Alma-Tadema, Sir Lawrence
b.Jan. 8, 1836, Dronrijp, Netherlands.
d.June 25, 1912, Wiesbaden, Germany.
Painter and designer of Dutch birth. The son of a notary, Alma-Tadema demonstrated an early artistic ability. In 1852 he entered the Antwerp Academy, where he studied under Gustaf, Baron Wappers, and Nicaise de Keyser. An important influence at this time was Louis De Taye, Professor of Archaeology at the academy and a practising artist. Alma-Tadema lived and worked with De Taye from 1857 to 1859 and was encouraged by him to depict subjects from the early history of France and Belgium. This taste for historical themes increased when Alma-Tadema entered Baron Henri Leys studio in 1859 and began assisting him with his monumental frescoes for the Antwerp Town Hall. While in Leys studio, Alma-Tadema produced several major paintings, for example the Education of the Children of Clovis (1861; ex-Sir John Pender priv. col., see Zimmern, p. 3) and Venantius Fortunatus Reading his Poems to Radagonda (1862; Dordrecht, Dordrechts Mus.), which are characterized by their obscure Merovingian subject-matter, rather sombre colouring and close attention to detail. Related Paintings of Alma-Tadema, Sir Lawrence :. | Cleopatra at the Temple of Isis at Philae (mk23) | Frederic Leighton (mk23) | Orante (mk23) | Whispering Noon (mk23) | Fishing (mk23) |
Related Artists:William J.Glackens
March 13.1870-May 22.1938,American painter and illustrator. He graduated in 1889 from Central High School, Philadelphia, where he had known Albert C. Barnes, who later became a noted collector of modern art. He became a reporter-illustrator for the Philadelphia Record in 1891 and later for the Philadelphia Press. In 1892 he began to attend evening classes in drawing at the Pennsylvania Academy of Fine Arts, studying under Thomas Anshutz. In the same year he became a friend and follower of Robert Henri, who persuaded him to take up oil painting in 1894. Luis Menendez
1716-1780. a Spanish painter
was a Spanish painter. Although he received little acclaim during his lifetime and died in poverty, Melendez is recognized today as the greatest Spanish still-life painter of the eighteenth century. His mastery of composition and light, and his remarkable ability to convey the volume and texture of individual objects enabled him to transform the most mundane of kitchen fare into powerful images. Luis Egidio Melendez de Rivera Durazo y Santo Padre was born in Naples in 1716. His father, Francisco Melendez de Rivera Diaz (1682- after 1758), was a miniaturist painter from Oviedowho had moved to Madrid with his older brother, the portrait painter Miguel Jacinto Melendez (1679-1734) in pursuit of artistic instruction.Whereas Miguel remained in Madrid to study and became a painter in the court of Philip V, Francisco left for Italy in 1699 to seek greater artistic exposure. Francisco took a special interest in visiting the Italian academies and settled in Naples where he married Maria Josefa Durazo y Santo Padre Barrille.Luis was a year old when his father, who had been a soldier in a Spanish garrison and lived abroad for almost two decades, returned to Madrid with the family. Luis Egidio, his brother Jos' Agusten, and Ana, one of his sisters, began their careers under the tutelage of their father, who was appointed the King's Painter of Miniatures in 1725.After several years, in his words: painting royal portraits in jewels and bracelets to serve as gifts for envoys and ambassadors, he entered the workshop of Louis Michel van Loo (1707-1771), a Frenchman who had been made royal painter of Philip V of Spain. Between 1737 to 1742, Melendez worked as a part of a team of artist dedicated to copying van Loo's prototypes of royal portraits for the domestic and overseas market, but at least he had a foothold in the palace. He had his artistic sights on a distinguished career as a court painter. When the Real Academia de Bellas Artes de San Fernando was provisionally inaugurated in 1744, his father, Francisco, was made an honorary director of painting and Luis was among the first students to be admitted, he achieved outstanding results in drawing. The Academy was progressive in that it not only tolerated but also encouraged the 'lesser' genres, including still life. At this time, he was already an accomplished painter as proved by his superb self-portrait at the Louvre signed in 1747. However, this opportunity was marred by a petty quarrel; Luis' father, Francisco, openly attacked the director of the Academy and claimed for himself the honor of being the founder. He had his son Luis personally delivered the inflammatory material to the Academy. Francisco was relieved of his teaching position and Luis was formally expelled from the Academy on June 15, 1748. Unlike his father, Luis professional status was precarious.Currier and Ives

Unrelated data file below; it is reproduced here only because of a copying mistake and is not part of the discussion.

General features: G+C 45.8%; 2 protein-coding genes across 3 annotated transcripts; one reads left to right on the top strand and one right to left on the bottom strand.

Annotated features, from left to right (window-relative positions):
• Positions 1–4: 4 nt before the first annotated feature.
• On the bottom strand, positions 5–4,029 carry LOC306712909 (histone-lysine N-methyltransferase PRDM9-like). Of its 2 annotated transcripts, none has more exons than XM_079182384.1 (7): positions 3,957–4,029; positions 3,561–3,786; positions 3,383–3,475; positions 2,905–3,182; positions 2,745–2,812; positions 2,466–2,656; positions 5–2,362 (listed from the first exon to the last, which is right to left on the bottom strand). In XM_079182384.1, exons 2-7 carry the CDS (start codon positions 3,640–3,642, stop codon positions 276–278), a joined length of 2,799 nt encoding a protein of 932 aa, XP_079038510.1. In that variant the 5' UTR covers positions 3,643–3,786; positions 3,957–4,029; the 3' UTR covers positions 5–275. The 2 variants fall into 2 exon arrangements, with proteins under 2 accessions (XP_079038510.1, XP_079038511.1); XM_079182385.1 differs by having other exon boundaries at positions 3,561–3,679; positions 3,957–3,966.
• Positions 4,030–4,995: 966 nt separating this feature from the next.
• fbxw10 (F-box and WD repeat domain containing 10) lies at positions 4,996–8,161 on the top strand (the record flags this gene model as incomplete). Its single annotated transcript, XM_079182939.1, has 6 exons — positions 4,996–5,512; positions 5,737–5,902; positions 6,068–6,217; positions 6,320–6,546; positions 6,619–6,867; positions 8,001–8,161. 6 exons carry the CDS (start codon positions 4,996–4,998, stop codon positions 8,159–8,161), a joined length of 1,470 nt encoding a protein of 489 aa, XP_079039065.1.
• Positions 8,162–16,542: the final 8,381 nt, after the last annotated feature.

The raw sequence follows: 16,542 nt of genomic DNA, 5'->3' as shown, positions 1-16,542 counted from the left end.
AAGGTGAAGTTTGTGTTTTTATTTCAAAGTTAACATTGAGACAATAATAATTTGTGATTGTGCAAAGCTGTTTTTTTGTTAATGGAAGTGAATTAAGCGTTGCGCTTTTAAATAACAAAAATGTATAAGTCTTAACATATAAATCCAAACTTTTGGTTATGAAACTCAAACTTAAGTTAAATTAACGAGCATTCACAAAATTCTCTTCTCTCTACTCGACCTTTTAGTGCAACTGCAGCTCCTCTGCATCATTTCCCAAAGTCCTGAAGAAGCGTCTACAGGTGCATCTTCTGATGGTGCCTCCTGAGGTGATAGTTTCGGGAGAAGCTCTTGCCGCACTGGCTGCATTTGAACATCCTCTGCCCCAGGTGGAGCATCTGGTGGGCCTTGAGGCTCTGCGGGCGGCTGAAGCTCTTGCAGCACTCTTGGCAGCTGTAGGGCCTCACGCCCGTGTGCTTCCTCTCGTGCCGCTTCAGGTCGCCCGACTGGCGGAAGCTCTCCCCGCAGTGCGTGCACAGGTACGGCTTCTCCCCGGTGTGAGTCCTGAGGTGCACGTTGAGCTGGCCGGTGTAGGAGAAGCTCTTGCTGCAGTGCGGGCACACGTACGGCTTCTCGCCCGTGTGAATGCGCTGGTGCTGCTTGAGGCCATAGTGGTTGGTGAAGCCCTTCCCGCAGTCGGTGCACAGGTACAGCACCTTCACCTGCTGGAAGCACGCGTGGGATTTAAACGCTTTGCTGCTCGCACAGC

American Publisher, 1834-1907